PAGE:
Often when we hear the word audit, we cringe. Is it the fear that we are doing something incorrectly? Or is it the fear of getting blamed or “caught”?
In our recent hospital reimbursement webinar, Jackie King, Director of CAH Education at ArchProCoding, emphasized audits as an important tool for education and uncovering revenue. Performing audits regularly can also:
Jackie recommends hiring a third-party auditor to either start or refresh your audit practices. A third party brings in fresh eyes, and often you can adopt some of the same spreadsheets and tools for your own audit process.
When talking about coding and audits, one thing is at the center – clinical documentation. All touch points with the patient, beginning with patient registration, play a role in the claim process.
Working with your team – front, mid and back office – to ensure thorough clinical documentation provides the following benefits:
Audits also stop revenue leaks! For example, if you see missing start/stop times, missing billable hour charges, or other missed revenue opportunities, you need to speak with your staff.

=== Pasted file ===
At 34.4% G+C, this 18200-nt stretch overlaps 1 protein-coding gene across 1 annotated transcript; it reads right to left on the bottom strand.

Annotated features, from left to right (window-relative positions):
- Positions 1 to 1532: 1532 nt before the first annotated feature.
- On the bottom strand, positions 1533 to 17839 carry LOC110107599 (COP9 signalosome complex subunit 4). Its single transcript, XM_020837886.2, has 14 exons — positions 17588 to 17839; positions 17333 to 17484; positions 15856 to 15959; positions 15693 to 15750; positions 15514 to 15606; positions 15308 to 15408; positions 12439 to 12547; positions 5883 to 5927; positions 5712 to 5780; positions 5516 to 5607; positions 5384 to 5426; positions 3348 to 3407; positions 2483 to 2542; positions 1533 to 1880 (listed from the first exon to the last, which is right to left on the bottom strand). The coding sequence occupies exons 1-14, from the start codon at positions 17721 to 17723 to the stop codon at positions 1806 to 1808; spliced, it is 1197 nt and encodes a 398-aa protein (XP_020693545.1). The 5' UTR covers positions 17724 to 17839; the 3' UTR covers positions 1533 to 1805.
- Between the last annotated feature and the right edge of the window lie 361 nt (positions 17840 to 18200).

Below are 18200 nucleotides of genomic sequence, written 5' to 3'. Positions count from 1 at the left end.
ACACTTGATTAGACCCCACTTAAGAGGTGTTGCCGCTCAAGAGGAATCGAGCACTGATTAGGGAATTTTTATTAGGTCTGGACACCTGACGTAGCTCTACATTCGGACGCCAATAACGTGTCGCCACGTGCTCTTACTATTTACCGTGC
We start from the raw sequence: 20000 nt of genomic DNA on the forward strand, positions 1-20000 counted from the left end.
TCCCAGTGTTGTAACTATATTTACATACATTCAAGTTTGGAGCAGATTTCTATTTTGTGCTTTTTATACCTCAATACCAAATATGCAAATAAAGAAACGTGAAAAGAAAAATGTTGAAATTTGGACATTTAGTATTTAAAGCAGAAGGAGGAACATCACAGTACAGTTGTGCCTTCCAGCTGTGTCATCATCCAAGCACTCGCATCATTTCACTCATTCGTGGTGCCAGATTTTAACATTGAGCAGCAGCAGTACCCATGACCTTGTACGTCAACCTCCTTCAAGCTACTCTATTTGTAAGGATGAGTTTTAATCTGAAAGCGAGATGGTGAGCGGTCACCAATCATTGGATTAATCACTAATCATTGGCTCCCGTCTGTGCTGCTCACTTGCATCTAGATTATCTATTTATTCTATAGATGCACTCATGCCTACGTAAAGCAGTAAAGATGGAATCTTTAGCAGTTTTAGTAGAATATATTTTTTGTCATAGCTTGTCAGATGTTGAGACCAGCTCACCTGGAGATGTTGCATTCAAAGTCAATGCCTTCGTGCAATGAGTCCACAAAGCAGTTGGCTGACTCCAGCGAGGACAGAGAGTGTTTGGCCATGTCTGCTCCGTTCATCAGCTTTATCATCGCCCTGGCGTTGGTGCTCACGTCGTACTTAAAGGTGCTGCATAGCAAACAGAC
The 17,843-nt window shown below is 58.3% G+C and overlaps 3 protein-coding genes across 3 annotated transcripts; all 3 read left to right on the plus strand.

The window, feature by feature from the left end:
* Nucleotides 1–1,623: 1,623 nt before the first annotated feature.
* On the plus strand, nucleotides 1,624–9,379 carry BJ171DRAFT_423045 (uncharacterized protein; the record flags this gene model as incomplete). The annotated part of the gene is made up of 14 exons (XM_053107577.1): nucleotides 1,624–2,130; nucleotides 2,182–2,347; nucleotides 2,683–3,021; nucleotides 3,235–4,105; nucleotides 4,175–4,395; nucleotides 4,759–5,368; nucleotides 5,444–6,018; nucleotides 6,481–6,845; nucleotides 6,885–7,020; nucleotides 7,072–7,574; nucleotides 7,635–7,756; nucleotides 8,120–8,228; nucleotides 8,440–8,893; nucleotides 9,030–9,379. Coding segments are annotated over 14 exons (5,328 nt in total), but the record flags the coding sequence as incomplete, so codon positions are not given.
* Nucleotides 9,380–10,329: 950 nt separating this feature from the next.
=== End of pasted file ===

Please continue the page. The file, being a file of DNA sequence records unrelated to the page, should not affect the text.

Coders understand modifiers to be a tool to paint the complete picture of a charge. Applying billing modifiers, based on documentation, is solely the job of the coder – not billing staff. If billing staff does add a modifier it should never be for the sake of “getting paid” (this would be fraud); it should only be done under the direction of a coder.
Accurate coding depends on complete documentation. Documentation may not support a code or modifier every time, but coders should look for educational opportunities to help correct and capture revenue on future charges.
Common clinical documentation pitfalls that may impede coding include:
Make use of your state’s MAC tools for educating providers on documentation improvement.
You are the coder; you are the auditor! Happy Coding!
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